Researchers have long known that the sense of touch is a result of sensory receptors sending signals through the nerve cells to the brain, but the exact mechanisms behind this process have been unclear. Now, scientists from Columbia University Medical Center in New York, NY, say they have identified the key cells involved in touch sensation.
This is according to a study recently published in the journal Nature.
The research team, led by Dr. Ellen Lumpkin, associate professor of somatosensory biology at Columbia University Medical Center, says the findings could lead to the development of new "smart" prosthetics that restore sense of touch for limb amputees, and may even lead to new treatments for skin diseases, such as chronic itch.
According to the investigators, scientists have increasingly learned how the senses of sight, smell, taste and hearing work, but that understanding of the cells and molecules responsible for initiating the sense of touch has been lacking.
With this in mind, the research team set out to learn more about the process.
Merkel cells in skin work with neurons to allow perception of sensitive touch
Using optogenetics on mice - a technique that uses light to switch neurons on and off on demand - the researchers were able to see how skin cells communicate and function. This study is the first to use such a method.
The scientists found that Merkel cells in our skin are able to sense touch and work closely with the skin's neurons to allow us to perceive fine details and textures. In other words, the Merkel cells in our skin interact with neurons to enable us to recognize sensitive touch.
A video showing the Merkel cells responding to touch can be viewed below:
Commenting on the findings, Dr. Lumpkin says:
"These experiments are the first direct proof that Merkel cells can encode touch into neural signals that transmit information to the brain about the objects in the world around us."
She adds that not only do these findings advance the understanding of the sense of touch, but they could also prompt further research into loss of sensitive-touch perception.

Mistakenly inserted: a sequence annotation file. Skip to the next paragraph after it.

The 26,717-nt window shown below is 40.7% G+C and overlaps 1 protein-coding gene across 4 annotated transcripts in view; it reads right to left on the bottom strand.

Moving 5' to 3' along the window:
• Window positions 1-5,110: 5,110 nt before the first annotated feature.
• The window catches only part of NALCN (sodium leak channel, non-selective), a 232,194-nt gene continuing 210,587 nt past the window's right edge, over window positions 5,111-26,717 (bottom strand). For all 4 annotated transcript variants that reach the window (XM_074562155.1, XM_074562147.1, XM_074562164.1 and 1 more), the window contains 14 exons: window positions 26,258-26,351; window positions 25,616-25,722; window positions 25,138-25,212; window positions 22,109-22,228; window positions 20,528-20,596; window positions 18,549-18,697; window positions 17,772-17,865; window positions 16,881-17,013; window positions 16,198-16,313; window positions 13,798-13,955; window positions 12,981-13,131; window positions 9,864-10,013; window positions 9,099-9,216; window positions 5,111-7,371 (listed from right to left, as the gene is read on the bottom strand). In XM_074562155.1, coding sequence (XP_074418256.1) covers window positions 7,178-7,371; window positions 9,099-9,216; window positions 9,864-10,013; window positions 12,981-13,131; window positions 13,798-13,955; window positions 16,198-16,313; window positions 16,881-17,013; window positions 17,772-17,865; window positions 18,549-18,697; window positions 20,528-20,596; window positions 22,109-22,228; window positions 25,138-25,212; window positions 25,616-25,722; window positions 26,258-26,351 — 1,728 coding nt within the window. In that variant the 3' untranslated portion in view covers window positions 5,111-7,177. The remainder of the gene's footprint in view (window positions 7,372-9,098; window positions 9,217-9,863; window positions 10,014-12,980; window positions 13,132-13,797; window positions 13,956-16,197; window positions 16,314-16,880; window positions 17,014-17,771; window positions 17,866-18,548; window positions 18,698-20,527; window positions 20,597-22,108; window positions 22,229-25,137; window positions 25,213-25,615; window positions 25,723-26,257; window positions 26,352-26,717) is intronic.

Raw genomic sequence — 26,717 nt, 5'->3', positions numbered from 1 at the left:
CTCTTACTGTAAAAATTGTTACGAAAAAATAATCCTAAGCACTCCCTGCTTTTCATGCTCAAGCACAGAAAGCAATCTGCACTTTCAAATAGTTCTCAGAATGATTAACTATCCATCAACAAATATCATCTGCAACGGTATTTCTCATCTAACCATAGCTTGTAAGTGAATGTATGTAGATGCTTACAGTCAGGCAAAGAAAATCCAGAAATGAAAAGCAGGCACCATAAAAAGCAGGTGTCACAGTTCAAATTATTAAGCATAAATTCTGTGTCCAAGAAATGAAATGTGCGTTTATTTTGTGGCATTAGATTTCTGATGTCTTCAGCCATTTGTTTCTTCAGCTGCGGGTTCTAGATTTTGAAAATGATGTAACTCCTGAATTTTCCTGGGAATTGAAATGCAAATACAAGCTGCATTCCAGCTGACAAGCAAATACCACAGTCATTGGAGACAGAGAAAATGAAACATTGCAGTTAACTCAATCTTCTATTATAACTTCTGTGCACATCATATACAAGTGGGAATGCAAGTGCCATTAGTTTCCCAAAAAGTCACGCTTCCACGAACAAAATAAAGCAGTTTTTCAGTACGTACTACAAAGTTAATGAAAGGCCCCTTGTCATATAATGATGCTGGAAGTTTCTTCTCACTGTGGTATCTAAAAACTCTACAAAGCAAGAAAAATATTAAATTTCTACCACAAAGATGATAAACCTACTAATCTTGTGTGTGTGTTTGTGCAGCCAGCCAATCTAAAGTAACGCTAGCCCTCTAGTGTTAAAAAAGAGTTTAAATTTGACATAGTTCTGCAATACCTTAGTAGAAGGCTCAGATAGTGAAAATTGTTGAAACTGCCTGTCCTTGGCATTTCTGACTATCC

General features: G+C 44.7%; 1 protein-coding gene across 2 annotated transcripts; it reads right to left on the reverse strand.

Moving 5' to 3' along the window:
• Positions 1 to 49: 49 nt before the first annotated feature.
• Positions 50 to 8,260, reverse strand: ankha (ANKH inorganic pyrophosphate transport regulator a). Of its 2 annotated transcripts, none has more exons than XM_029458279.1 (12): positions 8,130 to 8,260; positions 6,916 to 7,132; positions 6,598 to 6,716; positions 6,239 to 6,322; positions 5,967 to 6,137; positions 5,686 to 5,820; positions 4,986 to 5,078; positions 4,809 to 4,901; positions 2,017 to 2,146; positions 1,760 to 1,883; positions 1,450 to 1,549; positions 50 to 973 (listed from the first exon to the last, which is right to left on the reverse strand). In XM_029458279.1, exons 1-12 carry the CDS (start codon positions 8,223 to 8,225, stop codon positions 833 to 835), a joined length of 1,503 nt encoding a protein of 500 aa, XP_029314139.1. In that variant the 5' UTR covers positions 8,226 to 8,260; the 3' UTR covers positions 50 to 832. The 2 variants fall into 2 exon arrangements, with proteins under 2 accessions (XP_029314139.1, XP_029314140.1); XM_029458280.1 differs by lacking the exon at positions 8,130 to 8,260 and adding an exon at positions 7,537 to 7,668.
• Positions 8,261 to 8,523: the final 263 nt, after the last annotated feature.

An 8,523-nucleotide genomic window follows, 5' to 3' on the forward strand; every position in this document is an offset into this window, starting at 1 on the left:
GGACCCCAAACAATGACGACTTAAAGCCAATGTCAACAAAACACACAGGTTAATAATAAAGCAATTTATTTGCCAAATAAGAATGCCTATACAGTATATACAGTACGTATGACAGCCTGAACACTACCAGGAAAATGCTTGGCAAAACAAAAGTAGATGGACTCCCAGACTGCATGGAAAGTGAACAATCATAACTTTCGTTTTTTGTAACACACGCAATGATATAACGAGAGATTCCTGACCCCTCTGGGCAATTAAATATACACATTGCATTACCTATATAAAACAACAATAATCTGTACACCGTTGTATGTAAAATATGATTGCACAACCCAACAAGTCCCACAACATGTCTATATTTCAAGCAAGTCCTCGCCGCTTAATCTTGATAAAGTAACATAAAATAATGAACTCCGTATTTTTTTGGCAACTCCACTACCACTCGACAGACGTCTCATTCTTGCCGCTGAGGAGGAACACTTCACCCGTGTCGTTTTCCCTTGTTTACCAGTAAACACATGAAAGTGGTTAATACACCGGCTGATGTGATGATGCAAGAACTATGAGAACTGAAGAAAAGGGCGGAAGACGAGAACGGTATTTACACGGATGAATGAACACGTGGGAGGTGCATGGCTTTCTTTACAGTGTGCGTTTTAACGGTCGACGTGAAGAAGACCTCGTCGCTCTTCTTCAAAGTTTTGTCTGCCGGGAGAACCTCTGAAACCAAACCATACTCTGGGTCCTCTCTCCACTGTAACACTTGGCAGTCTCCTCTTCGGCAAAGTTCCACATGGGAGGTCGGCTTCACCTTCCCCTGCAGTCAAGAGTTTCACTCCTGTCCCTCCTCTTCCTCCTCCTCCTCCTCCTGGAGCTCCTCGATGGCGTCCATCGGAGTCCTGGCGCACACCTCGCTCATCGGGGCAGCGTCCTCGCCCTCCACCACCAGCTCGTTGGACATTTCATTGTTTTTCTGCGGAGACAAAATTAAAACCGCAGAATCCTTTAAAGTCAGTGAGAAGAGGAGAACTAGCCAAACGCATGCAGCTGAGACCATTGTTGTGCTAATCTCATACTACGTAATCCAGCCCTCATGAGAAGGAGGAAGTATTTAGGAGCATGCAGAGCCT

Many conditions, such as diabetes, some chemotherapy treatments for cancer and the normal aging process, are all known to lower perception of sensitive touch. Dr. Lumpkin says that Merkel cells start to diminish when a person hits their early 20s - the same time as a person's tactile acuity (sharpness of sense of touch) begins to decline.
This picture shows Merkel cells (pink) and neurons (blue) under the skin surface. These interact to allow us to feel sensitive touch.
Image credit: Kara Marshall
Because of this, Dr. Lumpkin says the team is interested in looking at whether loss of Merkel cells is associated with loss of function during the aging process.
In collaboration with investigators from the Scripps Research Institute in La Jolla, CA, the research team conducted a second study that identified a touch-activated molecule in skin cells, called Piezo2. The researchers say the discovery of this molecule could advance the field of touch perception even further.
In addition, the researchers say that using the optogenetics method could lead to the discovery of other types of skin cells that play a part in touch sensation, and even skin irritation, such as itch.
"It's an exciting time in our field because there are still big questions to answer, and the tools of modern neuroscience give us a way to tackle them," concludes Dr. Lumpkin.
Medical News Today recently reported on a study revealing that babies positively respond to pleasant touch, which helps build bonds between infants and parents.